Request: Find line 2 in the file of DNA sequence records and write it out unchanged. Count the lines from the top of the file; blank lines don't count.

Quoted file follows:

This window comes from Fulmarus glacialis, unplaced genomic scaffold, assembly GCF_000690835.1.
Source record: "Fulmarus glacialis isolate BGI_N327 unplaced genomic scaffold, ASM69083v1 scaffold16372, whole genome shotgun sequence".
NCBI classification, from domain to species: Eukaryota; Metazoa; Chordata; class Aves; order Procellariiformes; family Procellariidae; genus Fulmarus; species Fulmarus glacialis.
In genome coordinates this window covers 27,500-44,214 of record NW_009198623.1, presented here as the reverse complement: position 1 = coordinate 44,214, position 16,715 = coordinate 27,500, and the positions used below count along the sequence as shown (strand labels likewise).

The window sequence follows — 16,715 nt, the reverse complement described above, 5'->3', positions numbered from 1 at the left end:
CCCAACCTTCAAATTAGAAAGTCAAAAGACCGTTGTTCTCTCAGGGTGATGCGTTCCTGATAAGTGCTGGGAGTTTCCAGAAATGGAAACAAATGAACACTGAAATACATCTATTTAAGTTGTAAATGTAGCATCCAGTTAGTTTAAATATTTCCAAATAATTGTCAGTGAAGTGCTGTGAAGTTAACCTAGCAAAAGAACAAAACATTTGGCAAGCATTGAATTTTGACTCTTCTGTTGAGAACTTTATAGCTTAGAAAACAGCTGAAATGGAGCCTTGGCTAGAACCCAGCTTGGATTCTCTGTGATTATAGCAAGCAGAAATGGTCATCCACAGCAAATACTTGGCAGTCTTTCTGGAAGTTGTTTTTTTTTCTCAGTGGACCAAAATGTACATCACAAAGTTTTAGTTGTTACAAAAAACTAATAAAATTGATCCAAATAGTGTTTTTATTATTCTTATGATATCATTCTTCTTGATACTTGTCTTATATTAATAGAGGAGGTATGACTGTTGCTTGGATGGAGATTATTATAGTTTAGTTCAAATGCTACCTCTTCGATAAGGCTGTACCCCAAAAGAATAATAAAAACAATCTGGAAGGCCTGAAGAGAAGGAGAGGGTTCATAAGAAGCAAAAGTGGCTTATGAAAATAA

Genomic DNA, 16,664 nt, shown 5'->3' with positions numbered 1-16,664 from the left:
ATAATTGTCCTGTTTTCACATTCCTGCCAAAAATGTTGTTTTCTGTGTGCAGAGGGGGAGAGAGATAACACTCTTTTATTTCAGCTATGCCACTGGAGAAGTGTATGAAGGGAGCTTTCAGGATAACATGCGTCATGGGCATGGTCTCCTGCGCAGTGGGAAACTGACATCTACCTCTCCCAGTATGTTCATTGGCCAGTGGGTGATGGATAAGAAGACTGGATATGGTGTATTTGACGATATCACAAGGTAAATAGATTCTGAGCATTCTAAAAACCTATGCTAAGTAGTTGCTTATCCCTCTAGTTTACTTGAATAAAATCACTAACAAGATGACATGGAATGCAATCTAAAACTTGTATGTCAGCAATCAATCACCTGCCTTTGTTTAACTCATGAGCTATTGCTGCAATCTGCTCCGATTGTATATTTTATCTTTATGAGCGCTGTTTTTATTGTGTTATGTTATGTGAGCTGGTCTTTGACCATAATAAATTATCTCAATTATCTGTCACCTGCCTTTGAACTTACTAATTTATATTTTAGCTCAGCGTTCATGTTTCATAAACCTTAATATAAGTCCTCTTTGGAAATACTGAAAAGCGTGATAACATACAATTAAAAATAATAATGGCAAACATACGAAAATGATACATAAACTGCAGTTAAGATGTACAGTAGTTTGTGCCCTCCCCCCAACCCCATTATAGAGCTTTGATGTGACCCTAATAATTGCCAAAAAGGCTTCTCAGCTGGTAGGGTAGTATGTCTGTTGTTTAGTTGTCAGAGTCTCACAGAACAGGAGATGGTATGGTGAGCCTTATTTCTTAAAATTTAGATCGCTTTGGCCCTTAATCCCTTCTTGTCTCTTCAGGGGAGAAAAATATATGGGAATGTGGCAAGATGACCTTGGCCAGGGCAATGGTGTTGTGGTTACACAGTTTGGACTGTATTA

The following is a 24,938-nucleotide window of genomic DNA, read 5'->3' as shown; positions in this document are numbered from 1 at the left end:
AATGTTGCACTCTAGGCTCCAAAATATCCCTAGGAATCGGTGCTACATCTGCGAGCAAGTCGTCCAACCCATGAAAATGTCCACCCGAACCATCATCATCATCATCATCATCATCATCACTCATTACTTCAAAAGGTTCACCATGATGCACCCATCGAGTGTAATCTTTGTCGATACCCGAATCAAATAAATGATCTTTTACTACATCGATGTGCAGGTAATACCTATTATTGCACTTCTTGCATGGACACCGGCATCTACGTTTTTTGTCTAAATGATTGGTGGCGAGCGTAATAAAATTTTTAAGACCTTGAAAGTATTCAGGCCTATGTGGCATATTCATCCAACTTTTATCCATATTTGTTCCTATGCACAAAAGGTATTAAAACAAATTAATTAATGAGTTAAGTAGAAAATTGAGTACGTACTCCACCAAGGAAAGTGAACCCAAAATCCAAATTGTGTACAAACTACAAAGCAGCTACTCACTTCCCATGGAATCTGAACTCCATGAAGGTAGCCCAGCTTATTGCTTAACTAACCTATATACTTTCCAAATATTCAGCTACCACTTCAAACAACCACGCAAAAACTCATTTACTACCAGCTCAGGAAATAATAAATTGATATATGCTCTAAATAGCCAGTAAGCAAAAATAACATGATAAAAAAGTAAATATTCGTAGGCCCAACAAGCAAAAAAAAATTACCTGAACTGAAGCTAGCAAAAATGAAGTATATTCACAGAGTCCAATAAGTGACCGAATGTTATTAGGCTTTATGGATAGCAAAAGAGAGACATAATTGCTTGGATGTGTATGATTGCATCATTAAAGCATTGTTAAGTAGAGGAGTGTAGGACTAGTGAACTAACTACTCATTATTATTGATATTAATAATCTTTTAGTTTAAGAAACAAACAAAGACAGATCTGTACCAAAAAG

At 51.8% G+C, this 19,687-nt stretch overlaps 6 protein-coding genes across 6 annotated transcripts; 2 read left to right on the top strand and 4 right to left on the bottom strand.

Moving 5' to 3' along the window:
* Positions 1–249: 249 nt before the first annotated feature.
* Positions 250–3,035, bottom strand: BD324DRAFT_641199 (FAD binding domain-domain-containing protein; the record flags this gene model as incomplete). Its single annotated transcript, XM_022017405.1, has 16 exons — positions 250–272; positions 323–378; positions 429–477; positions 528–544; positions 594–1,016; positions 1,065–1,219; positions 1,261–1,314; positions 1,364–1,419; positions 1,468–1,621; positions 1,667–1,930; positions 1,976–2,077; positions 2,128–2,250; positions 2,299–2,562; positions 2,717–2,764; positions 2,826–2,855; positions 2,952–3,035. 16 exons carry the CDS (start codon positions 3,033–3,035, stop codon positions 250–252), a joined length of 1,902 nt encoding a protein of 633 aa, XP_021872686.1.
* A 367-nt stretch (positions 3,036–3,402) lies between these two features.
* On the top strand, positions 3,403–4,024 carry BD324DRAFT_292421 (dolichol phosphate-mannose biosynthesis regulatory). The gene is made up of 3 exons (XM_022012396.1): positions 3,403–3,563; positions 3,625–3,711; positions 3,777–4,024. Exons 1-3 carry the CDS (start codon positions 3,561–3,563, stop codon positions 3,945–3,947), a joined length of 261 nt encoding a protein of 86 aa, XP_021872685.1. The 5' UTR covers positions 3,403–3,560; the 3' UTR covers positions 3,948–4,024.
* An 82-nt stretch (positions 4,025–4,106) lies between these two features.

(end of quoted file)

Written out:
Source record: "Fulmarus glacialis isolate BGI_N327 unplaced genomic scaffold, ASM69083v1 scaffold16372, whole genome shotgun sequence".